It didn’t boost my motivation at all and therefore I don’t feel like it’s actually worth doing, although in many cases – it could’ve been!

What is the solution? Video chats might be it, but they won’t replace being in one room with my colleagues since I’m talking here not only about facial expressions but also about postures and body language. To be honest – I don’t think there is any solution for this. Good thing – I knew my colleagues good enough to be, at least, able to guess what they’re actually thinking. Is this the best solution? Definitely not. But what else could I do!


FACT #3: I have the freedom to schedule my daily work as I please

I was kind of a remote worker before leaving as well. I was able to come and go as I pleased, work from home or from the office, it didn’t matter.

But once I left the country, I didn’t have any other options than stay where I am to do the tasks.

And that’s when I felt the real freedom of working remotely – a chance to schedule my own days, work later in the night or early, before anyone’s up. I used to work on weekends and take Mondays off or do it another way around.

Along with traveling, it’s really a great option to have.


FACT #4: I missed the office community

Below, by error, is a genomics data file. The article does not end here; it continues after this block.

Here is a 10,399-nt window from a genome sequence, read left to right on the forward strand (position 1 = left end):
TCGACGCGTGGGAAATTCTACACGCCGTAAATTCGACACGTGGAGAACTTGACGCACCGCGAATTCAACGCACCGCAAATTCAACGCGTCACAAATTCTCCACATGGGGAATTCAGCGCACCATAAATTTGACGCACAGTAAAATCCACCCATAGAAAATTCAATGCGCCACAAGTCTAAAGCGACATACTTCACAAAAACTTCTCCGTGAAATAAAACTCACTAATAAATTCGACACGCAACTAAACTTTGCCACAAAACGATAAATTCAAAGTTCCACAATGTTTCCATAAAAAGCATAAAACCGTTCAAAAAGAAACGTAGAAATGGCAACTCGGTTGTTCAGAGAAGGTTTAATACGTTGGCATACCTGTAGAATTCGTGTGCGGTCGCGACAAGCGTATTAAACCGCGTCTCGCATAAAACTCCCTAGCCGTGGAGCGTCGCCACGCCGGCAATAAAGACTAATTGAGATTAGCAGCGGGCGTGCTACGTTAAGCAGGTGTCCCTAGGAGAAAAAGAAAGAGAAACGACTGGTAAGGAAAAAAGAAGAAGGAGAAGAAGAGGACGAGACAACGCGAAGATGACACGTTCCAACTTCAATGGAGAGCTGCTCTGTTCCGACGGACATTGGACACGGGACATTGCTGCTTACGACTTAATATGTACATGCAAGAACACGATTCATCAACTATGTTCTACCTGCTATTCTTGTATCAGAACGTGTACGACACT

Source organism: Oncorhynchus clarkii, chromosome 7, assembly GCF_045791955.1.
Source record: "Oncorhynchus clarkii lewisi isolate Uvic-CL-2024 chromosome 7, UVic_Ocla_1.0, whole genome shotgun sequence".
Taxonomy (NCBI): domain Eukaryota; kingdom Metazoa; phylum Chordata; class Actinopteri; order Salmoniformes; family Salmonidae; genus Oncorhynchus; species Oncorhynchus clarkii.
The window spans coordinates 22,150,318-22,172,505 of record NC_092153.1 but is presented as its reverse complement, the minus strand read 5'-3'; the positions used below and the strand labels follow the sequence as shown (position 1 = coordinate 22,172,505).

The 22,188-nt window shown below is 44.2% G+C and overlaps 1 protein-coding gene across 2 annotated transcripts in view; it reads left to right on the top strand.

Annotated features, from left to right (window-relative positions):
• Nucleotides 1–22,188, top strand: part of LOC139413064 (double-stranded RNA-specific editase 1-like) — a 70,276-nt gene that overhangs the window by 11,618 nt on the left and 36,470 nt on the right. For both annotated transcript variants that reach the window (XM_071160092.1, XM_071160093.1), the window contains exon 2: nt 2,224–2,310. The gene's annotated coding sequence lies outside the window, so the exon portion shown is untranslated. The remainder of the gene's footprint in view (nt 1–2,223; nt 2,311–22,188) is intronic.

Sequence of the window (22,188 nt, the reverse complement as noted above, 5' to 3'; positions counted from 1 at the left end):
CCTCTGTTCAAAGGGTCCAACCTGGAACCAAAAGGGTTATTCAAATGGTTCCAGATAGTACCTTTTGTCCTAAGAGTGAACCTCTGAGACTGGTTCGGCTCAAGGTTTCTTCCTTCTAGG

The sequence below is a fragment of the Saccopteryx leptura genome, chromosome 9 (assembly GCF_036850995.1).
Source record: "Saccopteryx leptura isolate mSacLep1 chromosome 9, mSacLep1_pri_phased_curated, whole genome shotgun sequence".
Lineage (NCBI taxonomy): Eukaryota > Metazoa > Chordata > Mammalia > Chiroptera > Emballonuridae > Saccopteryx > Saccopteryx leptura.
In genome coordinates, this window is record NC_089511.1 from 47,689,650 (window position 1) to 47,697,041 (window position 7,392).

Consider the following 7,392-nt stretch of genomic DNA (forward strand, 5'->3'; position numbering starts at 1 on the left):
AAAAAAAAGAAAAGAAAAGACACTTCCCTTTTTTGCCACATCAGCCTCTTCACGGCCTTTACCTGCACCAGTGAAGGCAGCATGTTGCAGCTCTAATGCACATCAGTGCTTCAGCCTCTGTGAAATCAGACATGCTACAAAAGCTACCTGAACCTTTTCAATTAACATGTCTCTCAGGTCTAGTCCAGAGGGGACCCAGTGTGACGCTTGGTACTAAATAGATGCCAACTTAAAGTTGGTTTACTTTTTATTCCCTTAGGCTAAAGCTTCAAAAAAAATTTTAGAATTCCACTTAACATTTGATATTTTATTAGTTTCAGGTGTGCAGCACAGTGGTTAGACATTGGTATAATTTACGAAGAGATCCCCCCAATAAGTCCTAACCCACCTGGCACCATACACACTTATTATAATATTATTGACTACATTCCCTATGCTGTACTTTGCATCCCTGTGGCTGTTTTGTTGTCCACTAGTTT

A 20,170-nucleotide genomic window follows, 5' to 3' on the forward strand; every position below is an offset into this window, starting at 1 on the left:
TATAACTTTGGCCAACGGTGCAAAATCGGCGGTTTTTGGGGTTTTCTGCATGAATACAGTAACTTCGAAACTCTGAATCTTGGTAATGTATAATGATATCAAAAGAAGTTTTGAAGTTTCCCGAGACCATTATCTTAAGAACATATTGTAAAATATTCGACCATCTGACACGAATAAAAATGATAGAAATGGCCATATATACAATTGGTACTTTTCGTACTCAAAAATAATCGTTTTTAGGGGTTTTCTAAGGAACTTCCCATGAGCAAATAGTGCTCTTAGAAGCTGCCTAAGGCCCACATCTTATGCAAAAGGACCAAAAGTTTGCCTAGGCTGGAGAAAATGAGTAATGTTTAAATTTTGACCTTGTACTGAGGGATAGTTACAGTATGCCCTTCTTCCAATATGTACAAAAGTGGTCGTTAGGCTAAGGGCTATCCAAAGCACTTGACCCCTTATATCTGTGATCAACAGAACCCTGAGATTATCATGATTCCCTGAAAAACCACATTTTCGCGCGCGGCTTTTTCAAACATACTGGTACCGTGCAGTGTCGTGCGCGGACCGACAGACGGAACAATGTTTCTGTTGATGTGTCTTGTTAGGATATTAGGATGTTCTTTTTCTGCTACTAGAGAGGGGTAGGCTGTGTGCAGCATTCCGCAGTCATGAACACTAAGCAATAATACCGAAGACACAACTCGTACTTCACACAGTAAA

Yes, this is something I missed from my office life.

I had an option to chat and brainstorm about the most random things with them, something I wouldn’t have talked about with my friends or family. Hearing different perspective and creating new ideas – that’s the fun part of an easy0going office life! Since I’m extrovert, being around people is something I’ve always appreciated.

What is the solution? I was trying to get my dose of brainstorm-y chatting with my boyfriend who’s (lucky me!) working as a freelancer as well. Besides that, there’s always an option to meet up with some friends or create new ones (like in coworking spaces, for example).


FACT #5: I felt independent

This is the “gray” zone of all these pros and cons. Why so? Because I can’t really say whether this is good or bad.

I felt independent in many ways: I made my own decisions since very often there wasn’t time to communicate with my colleagues, I worked on my own schedule and did things my way, but on the other hand… it felt like I’m not a part of the company anymore. Does this sound silly? I bet it does!

But sometimes I do feel like that only a single person in a “couples-only” party. You’re kind of fine, but not really. You’re kind of a part of all that, but after all… not really.

Well, you know what I mean! (Or you’ve been super lucky and you don’t!).


FACT #6: It was hard to get organized and keep focused

This might be my biggest conclusion from all this time.

It was hard for me to get them do something I needed them to do and it’s hard for them to get me to do something they needed me to do (if that’s a matter of time, and usually – it is).


I definitely suggest taking on a remote position if you’ve been offered one. It’s a nice change to try out! I’m sure that companies with more established remote-work culture would give a lot easier experience. At the same time, you always should be prepared for some challenges this will add to your life!